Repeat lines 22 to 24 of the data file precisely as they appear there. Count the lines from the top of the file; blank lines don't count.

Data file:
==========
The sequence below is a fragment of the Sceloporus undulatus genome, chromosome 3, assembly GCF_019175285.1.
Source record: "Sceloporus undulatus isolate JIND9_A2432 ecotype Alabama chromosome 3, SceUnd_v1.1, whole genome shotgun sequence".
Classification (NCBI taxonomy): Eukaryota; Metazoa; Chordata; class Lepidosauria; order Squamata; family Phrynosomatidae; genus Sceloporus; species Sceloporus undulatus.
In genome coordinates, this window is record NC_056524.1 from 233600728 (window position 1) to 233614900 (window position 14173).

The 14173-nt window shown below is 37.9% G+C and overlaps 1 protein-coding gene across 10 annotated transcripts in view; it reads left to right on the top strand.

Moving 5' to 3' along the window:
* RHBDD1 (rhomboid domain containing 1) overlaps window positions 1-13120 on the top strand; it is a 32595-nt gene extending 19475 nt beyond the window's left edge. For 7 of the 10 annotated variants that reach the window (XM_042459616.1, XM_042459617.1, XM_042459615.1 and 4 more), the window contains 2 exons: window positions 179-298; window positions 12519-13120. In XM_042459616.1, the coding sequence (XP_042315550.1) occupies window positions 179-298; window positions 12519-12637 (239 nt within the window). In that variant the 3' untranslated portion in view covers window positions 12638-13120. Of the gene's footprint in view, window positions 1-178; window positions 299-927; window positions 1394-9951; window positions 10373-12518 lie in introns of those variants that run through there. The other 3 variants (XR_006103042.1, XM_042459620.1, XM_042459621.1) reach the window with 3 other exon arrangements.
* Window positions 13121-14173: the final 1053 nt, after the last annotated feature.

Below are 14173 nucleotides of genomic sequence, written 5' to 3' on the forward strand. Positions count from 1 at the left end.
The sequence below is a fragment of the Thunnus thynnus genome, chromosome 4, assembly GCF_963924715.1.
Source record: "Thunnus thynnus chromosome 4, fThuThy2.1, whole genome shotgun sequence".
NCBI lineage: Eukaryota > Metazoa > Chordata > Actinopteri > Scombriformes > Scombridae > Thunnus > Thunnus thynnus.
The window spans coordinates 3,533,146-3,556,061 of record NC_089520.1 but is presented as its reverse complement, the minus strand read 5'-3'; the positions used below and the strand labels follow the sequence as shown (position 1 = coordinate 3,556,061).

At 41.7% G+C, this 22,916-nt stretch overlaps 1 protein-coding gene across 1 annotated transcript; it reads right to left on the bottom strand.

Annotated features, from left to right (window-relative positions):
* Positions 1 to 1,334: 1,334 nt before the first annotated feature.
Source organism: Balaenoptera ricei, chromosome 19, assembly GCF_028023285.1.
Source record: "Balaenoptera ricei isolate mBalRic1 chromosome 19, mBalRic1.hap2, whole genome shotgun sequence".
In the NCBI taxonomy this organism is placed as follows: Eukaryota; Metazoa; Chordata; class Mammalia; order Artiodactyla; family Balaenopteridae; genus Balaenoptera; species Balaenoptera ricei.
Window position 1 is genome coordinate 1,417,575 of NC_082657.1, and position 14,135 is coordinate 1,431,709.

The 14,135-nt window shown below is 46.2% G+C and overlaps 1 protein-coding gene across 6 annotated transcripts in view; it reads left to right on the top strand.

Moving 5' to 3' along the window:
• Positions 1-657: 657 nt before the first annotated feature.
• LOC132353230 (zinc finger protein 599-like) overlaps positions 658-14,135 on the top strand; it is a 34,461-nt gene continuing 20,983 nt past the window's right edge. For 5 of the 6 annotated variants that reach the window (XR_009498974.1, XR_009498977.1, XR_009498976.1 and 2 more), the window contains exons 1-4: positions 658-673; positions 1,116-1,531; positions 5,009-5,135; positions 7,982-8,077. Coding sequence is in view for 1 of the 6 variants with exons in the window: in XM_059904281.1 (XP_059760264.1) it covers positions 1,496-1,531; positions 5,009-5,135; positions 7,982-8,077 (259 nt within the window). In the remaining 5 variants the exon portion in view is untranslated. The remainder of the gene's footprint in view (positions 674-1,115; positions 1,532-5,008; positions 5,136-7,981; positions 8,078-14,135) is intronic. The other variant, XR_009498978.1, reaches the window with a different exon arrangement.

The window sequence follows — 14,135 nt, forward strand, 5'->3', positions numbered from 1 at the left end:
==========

Moving 5' to 3' along the window:
• Positions 1-657: 657 nt before the first annotated feature.
• LOC132353230 (zinc finger protein 599-like) overlaps positions 658-14,135 on the top strand; it is a 34,461-nt gene continuing 20,983 nt past the window's right edge. For 5 of the 6 annotated variants that reach the window (XR_009498974.1, XR_009498977.1, XR_009498976.1 and 2 more), the window contains exons 1-4: positions 658-673; positions 1,116-1,531; positions 5,009-5,135; positions 7,982-8,077. Coding sequence is in view for 1 of the 6 variants with exons in the window: in XM_059904281.1 (XP_059760264.1) it covers positions 1,496-1,531; positions 5,009-5,135; positions 7,982-8,077 (259 nt within the window). In the remaining 5 variants the exon portion in view is untranslated. The remainder of the gene's footprint in view (positions 674-1,115; positions 1,532-5,008; positions 5,136-7,981; positions 8,078-14,135) is intronic. The other variant, XR_009498978.1, reaches the window with a different exon arrangement.